Theory of human enterprise
Developing mathematical models of markets, innovation and organisations, so that we can predict them and enhance them through interventions.
Science has traditionally been concerned with the natural world. But as society gets more interconnected and organisations get bigger, the man-made world needs a science of its own.
The sentiment of borrowers and lenders in a financial network is what drives markets to success, but also to ruin. We develop mathematical methods to predict how distress spreads, and determine strategies to limit system-wide catastrophic failure. We determine the latent potential in countries and firms by applying spectral-like theories to their networks of products and capabilities.
Despite advances in our understanding of evolution, what drives innovation remains elusive. Technological innovation operates in an expanding space of building blocks, in which combinations of technologies become new technologies. We characterise innovation in a mathematical way, extracting concepts and conservation laws, so that we can predict and influence it.
Organisations have emergent properties and capabilities that we are just coming to terms with. The success of some wikis suggests that many non-interacting agents can produce creative works superior to what any one person could do alone. What is the mathematical basis for collective creativity, and what sectors can we apply it to? Can it be used to speed up discovery in physics and mathematics?
Complex digital cities
A complexity-science approach to digital twins of cities views them as interwoven self-organising phenomena, instead of machines or logistic systems.
Physics of financial networks
Statistical physics contributes to new models and metrics for the study of financial network structure, dynamics, stability and instability.
Risky bank interactions
Networks where risky banks are mostly exposed to other risky banks have higher levels of systemic risk than those with stable bank interactions.
Network valuation in finance
Consistent valuation of interbank claims within an interconnected financial system can be found with a recursive update of banks' equities.
Insights from biology, physics and business shed light on the nature and costs of complexity and how to manage it in business organizations.
Recursive structure of innovation
A theoretical model of recursive innovation suggests that new technologies are recursively built up from new combinations of existing ones.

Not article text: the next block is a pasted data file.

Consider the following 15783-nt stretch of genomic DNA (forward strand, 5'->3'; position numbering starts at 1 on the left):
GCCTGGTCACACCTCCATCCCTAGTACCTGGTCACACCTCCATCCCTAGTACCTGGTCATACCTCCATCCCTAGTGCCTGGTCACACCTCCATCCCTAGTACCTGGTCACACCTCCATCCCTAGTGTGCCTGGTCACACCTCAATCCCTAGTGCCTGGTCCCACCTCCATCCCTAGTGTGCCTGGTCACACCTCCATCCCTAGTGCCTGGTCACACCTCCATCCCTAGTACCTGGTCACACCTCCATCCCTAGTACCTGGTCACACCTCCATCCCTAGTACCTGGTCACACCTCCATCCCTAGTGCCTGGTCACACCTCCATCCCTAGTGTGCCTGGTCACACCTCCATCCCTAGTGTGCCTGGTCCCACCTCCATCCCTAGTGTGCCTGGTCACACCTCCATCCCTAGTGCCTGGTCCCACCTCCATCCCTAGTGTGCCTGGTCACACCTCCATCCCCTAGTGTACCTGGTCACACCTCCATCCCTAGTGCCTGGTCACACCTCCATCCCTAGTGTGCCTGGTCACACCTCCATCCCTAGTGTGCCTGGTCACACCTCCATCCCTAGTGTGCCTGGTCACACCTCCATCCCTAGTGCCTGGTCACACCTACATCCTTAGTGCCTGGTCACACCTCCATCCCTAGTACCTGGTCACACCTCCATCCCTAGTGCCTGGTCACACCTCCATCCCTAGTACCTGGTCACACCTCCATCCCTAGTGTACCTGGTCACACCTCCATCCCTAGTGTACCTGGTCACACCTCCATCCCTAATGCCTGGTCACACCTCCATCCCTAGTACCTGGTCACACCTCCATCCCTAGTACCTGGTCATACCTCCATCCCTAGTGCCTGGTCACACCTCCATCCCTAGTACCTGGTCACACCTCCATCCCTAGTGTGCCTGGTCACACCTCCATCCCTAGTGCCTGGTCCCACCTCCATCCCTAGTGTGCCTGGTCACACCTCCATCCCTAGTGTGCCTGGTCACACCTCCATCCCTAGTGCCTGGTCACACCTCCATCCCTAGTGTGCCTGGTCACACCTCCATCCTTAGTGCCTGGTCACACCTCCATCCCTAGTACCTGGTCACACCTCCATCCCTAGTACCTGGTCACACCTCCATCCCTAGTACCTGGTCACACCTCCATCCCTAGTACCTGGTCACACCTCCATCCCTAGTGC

Renewable resource management
Modern portfolio theory inspires a strategy for allocating renewable energy sources which minimises the impact of production fluctuations.
The rate of innovation
The distribution of product complexity helps explain why some technology sectors tend to exhibit faster innovation rates than other sectors.
Network users who have access to the network’s most informative node, as quantified by a novel index, the InfoRank, have a competitive edge.
From ecology to finance
Bipartite networks model the structures of ecological and economic real-world systems, enabling hypothesis testing and crisis forecasting.
Forecasting technology deployment
Forecast errors for simple experience curve models facilitate more reliable estimates for the costs of technology deployment.
The interbank network
The large-scale structure of the interbank network changes drastically in times of crisis due to the effect of measures from central banks.
The science of strategy
The usefulness of components and the complexity of products inform the best strategy for innovation at different stages of the process.
Modelling financial systemic risk
Complex networks model the links between financial institutions and how these channels can transition from diversifying to propagating risk.
The secret structure of innovation
Firms can harness the shifting importance of component building blocks to build better products and services and hence increase their chances of sustained success.
Debunking in a world of tribes
When people operate in echo chambers, they focus on information adhering to their system of beliefs. Debunking them is harder than it seems
Bipartite trade network
A new algorithm unveils complicated structures in the bipartite mapping between countries and products of the international trade network.
Pathways towards instability
Processes believed to stabilize financial markets can drive them towards instability by creating cyclical structures that amplify distress.
Serendipity and strategy
In systems of innovation, the relative usefulness of different components changes as the number of components we possess increases.
Non-linear distress propagation
Non-linear models of distress propagation in financial networks characterise key regimes where shocks are either amplified or suppressed.
Immunisation of systemic risk
Targeted immunisation policies limit distress propagation and prevent system-wide crises in financial networks according to sandpile models.
Optimal growth rates
An extension of the Kelly criterion maximises the growth rate of multiplicative stochastic processes when limited resources are available.
The price of complexity